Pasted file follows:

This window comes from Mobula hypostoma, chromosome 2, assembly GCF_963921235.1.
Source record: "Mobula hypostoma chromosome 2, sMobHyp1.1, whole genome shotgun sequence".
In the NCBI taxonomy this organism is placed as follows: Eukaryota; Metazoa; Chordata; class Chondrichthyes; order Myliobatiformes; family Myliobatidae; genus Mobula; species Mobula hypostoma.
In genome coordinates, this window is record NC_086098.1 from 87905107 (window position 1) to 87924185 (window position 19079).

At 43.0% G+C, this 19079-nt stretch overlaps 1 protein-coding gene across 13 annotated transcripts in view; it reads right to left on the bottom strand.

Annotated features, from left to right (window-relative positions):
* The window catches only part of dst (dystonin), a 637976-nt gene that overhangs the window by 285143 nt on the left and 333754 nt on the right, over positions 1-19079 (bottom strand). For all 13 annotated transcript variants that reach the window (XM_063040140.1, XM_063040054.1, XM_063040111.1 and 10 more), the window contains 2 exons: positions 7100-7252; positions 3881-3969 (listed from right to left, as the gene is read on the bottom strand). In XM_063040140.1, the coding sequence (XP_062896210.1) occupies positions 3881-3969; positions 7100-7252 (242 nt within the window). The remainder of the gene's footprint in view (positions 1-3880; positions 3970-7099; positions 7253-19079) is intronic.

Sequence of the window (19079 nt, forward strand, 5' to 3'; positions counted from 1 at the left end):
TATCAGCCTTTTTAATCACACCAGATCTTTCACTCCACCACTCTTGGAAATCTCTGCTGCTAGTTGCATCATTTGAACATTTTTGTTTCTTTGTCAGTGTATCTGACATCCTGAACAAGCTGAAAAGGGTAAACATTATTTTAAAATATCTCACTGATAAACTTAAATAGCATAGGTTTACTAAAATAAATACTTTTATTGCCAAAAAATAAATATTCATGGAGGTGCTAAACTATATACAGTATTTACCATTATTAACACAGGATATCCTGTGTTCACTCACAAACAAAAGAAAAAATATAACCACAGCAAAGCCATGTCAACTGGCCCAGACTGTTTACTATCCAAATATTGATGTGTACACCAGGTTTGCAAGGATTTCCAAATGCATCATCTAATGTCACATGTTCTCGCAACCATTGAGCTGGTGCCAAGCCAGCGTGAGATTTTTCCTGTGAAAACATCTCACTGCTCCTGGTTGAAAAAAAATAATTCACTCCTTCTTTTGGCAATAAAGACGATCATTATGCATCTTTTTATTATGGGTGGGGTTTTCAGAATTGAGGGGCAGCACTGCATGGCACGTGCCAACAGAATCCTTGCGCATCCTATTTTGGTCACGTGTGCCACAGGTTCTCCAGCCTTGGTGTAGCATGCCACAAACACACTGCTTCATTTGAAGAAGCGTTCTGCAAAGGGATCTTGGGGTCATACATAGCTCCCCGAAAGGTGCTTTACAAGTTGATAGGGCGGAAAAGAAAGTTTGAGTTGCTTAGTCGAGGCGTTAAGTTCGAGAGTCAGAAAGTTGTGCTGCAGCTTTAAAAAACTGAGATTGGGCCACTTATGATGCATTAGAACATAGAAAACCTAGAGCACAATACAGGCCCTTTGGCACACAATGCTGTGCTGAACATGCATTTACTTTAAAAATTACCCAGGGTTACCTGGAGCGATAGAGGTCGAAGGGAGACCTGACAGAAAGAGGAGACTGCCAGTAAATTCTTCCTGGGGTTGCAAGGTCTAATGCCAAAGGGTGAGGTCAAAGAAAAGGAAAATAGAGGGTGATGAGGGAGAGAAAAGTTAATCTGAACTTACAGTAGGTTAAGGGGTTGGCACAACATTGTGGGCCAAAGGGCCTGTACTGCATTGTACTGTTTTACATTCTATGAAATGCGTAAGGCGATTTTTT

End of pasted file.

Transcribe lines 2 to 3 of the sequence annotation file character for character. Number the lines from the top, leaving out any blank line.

Source record: "Mobula hypostoma chromosome 2, sMobHyp1.1, whole genome shotgun sequence".
In the NCBI taxonomy this organism is placed as follows: Eukaryota; Metazoa; Chordata; class Chondrichthyes; order Myliobatiformes; family Myliobatidae; genus Mobula; species Mobula hypostoma.